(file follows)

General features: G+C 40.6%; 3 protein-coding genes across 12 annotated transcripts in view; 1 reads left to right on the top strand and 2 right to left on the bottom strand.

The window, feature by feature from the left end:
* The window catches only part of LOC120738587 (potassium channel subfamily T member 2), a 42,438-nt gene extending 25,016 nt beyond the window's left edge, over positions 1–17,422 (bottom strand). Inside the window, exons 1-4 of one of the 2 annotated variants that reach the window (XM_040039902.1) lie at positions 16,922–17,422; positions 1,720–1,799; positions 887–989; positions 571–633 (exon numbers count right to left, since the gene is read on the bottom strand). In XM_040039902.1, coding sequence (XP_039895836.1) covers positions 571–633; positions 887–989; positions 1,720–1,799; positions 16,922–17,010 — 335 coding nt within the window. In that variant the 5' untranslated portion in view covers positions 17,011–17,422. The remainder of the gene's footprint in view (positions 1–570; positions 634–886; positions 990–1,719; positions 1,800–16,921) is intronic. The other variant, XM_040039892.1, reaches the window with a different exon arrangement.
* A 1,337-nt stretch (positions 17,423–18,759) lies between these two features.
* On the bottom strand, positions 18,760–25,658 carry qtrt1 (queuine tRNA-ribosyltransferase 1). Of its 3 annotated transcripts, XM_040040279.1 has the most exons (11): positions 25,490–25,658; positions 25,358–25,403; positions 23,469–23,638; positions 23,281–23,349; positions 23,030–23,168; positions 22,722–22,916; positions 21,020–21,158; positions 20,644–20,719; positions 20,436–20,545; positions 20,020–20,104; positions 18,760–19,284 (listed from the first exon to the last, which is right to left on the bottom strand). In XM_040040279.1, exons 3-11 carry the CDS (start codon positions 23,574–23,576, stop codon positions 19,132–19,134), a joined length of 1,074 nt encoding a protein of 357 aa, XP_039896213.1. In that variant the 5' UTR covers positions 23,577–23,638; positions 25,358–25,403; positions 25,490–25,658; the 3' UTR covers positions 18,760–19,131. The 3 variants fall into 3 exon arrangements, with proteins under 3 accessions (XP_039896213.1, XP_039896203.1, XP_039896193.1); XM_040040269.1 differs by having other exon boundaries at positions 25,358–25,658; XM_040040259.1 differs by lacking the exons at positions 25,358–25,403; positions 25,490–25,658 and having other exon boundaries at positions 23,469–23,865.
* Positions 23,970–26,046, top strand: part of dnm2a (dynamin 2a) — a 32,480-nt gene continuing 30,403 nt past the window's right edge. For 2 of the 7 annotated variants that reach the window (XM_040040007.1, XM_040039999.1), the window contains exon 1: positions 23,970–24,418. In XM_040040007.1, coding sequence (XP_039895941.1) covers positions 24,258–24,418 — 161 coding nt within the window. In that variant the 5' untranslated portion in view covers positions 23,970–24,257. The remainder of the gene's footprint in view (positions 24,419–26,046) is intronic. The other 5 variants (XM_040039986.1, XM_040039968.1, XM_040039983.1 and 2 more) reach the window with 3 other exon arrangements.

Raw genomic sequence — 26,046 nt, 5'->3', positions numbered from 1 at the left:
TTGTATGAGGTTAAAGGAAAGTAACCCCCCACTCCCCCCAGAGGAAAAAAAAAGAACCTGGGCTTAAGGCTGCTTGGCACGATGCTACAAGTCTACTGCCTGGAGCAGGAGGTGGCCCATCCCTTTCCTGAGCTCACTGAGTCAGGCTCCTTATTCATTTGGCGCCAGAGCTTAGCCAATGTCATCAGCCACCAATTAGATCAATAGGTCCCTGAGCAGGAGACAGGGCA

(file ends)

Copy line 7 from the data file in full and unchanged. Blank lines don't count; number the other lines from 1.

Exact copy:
Raw genomic sequence — 26,046 nt, 5'->3', positions numbered from 1 at the left: